Cards’ improvements could be hard to notice in stacked NFC West

July 30,

2013


GLENDALE,

Ariz. – Will Carson Palmer’s presence equate to more wins for

the Cardinals? Is it too much to expect San Francisco’s Colin

Kaepernick and Seattle’s Russell Wilson to sustain their level of play?

Even if the Cards improve, will we know it in the rugged NFC

West?

We sat down

with ESPN NFC West blogger Mike Sando to get his take on these

questions and a few others on Monday at University of Phoenix

Stadium.

How

do we know that Palmer is an

upgrade?

Sando:

“He’s going to be so much better than what they had that if they’re

competitive at home and win some of those games that were going the

other way, that’s a start. This isn’t Year 3; it’s Year 1 for (coach

Bruce Arians and GM Steve Keim). It’s not like you have to get to 10

wins. You just have to feel like this is an improved team, and you’re

not hitting your head against the wall, doing the same old thing, over

and

over.

“Everybody

can do the eyeball test and see Palmer is better, but one of the tools

we have at ESPN is the total

QBR metric. It looks at more than just the simple

quarterback rating. It really examines how a quarterback affects winning

and losing.

The difference between where the

Cardinals played last year and where Palmer played last year is about

three wins over a 16-game season. Three wins doesn’t sound like much,

but it

is.”

Is

it reasonable to expect Wilson and Kaepernick to duplicate last season’s

success?


Sando:

“When you look at both of those teams, they are largely defined by

their running games and their defense. With a guy like (the Colts’)

Andrew Luck, he was really carrying that whole thing. It doesn’t mean

he’s way better than those other two, but he was pulling a heavy sled in

an offense that was vertical down the field. He had Reggie Wayne and

not a whole lot

else.

“Seattle

and San Francisco have elite backs, strong defenses, Seattle’s got a

great home-field advantage and San Francisco still has a pretty good

one, so there are a lot of things helping these guys be good – things

that haven’t existed (in Arizona)

recently.”

Did

Wilson, in particular, surprise

you?


Sando:

“Yeah. They were very high on him in camp, but in the back of my mind

I’m thinking ‘we heard that about Max Hall, too.’ When you look at

Russell Wilson, he’s got huge hands, he has long arms, and he’s a

legitimate athlete who played pro baseball. You just wondered if he’d be

a little gimmicky. There was some of that, but he was a really good

pocket passer, too. He would have been a very high pick if he had been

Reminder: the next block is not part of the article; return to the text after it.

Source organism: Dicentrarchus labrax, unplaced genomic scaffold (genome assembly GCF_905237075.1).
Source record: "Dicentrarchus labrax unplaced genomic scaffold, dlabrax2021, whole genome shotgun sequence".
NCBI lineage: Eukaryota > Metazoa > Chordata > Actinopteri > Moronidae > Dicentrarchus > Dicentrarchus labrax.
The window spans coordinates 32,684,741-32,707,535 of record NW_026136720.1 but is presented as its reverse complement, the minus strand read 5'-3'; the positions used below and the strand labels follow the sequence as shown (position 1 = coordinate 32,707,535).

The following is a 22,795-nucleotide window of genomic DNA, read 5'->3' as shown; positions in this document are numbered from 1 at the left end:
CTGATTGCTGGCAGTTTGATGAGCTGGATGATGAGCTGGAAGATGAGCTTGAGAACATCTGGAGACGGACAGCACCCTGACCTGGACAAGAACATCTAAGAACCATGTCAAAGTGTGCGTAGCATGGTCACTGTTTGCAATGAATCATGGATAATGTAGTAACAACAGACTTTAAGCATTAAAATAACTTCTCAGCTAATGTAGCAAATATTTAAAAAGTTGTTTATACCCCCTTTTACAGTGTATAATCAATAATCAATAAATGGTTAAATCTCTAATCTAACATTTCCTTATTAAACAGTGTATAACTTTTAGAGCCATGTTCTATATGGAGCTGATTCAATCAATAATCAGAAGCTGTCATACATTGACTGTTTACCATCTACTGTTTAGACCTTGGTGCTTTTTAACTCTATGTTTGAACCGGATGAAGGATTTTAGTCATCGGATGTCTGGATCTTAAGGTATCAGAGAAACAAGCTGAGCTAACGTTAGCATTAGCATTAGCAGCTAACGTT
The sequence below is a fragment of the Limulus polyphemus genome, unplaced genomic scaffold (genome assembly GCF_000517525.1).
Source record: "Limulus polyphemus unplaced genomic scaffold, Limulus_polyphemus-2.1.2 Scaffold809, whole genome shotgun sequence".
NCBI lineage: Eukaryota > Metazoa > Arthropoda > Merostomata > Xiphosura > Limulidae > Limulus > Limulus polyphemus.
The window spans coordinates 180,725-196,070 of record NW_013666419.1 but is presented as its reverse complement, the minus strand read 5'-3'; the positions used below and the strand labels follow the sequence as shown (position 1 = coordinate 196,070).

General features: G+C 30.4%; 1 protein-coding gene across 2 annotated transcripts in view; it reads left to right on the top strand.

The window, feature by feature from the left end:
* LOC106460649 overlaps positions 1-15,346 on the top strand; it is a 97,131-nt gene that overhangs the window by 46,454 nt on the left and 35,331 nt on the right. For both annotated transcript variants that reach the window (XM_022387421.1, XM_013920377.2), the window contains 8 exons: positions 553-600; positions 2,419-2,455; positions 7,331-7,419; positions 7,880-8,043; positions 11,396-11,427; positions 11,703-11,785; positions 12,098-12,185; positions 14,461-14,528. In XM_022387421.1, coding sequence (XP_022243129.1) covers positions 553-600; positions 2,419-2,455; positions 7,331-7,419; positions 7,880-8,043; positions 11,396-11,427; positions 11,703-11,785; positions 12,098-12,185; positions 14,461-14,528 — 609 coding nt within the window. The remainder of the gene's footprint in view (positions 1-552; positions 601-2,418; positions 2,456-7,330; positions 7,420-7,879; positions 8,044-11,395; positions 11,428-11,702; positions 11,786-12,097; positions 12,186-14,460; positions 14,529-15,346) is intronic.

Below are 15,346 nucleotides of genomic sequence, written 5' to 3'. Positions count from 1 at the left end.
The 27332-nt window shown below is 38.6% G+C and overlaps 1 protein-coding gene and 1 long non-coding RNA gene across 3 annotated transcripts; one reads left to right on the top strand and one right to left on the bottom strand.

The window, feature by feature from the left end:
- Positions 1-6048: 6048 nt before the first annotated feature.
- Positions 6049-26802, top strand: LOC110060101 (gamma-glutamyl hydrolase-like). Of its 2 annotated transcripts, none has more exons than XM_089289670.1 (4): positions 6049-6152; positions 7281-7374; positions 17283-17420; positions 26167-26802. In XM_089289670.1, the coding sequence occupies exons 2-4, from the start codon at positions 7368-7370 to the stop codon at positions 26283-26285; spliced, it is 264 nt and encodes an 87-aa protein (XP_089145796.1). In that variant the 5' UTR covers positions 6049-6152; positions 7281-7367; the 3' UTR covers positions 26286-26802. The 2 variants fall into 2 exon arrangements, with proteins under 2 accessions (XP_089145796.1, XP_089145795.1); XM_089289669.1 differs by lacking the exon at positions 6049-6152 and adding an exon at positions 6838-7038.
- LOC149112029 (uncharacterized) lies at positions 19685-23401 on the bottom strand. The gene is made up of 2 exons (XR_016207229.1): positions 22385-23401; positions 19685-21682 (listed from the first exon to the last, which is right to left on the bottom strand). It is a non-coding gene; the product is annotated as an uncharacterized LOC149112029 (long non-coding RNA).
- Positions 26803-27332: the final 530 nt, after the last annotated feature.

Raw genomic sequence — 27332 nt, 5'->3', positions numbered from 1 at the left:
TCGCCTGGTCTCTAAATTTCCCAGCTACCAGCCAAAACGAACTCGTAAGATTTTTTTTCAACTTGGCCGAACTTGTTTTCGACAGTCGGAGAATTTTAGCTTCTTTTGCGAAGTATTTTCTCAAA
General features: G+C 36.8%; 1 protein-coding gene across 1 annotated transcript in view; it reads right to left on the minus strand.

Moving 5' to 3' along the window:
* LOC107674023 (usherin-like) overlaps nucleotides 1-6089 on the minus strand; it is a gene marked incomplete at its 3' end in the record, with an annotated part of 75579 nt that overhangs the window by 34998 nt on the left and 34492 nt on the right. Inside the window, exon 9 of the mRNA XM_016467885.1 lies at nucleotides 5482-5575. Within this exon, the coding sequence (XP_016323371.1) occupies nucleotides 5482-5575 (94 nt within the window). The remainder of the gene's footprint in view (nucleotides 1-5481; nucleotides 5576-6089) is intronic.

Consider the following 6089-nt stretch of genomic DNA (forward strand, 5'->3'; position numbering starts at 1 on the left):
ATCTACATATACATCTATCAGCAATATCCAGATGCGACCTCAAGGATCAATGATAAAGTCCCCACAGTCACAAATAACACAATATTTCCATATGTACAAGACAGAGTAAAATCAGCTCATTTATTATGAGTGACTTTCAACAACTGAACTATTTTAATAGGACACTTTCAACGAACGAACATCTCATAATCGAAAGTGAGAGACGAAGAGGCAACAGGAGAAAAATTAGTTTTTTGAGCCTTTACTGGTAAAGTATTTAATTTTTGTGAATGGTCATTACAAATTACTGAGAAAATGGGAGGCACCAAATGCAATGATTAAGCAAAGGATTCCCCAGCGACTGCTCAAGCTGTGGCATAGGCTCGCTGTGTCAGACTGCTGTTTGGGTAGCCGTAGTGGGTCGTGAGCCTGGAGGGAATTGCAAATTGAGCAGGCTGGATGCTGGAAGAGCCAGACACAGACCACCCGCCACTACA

6-2,

6-3.”

What

about the

Rams?


Sando:

“I think they’re definitely trending up, but they have so many young

players that there are a lot of unknowns. I wouldn’t guarantee their

record will be better than last year (7-8-1), but I think it will be

similar, and I think they’ll be

competitive.

“They’re

counting on (QB) Sam Bradford to be the focal point of that offense.

They don’t have (RB) Steven Jackson any more. I think he can do it. I

think he’s had an historically bad cast around him the last few years

that has held him back, but until he does it, we won’t

know.”

Even

if the Cards are improved, will we know it in a division where two

teams – San Francisco and Seattle – are considered Super Bowl contenders

and the other, St. Louis, went 4-1-1 in the division last

season?

Sando:

“You can’t pick your family members, and these teams are the Cardinals’

NFC West family, for better or for worse. With San Francisco or

Seattle, they both won 11 games last season. If one of them had gone

13-3 or 14-2 last year, I’d say ‘yeah, they’re due for a natural

regression, but I think 10 or 11 wins is a reasonable expectations for

both of those

teams. 

“Picking

a win/loss record for the Cardinals is tough. They were 4-0 last year,

but I don’t think that’s the team they were. I think the team that fired

a coach and was 1-11 was that team. I think they’re going to be a lot

better than that. I think they’ll be more competitive offensively with

Palmer and an improved offensive line. Their backups aren’t guys who

aren’t going to have a job if they’re

cut. 

“But

are they going to be way better than 5-11? I don’t know. There are so

many unanswered questions. There have been so many changes. They’ve made

80-some roster moves since January. What does that mean for Week 1 when

they could be finding their

way?

Also

today on

FOXSportsArizona.com:

Cardinals notebook: The defensive

line is showing versatility and depth and an injury

update.

— Carson Palmer understands the Kurt Warner comparisons, but he

sees vast differences in their comparative

situations.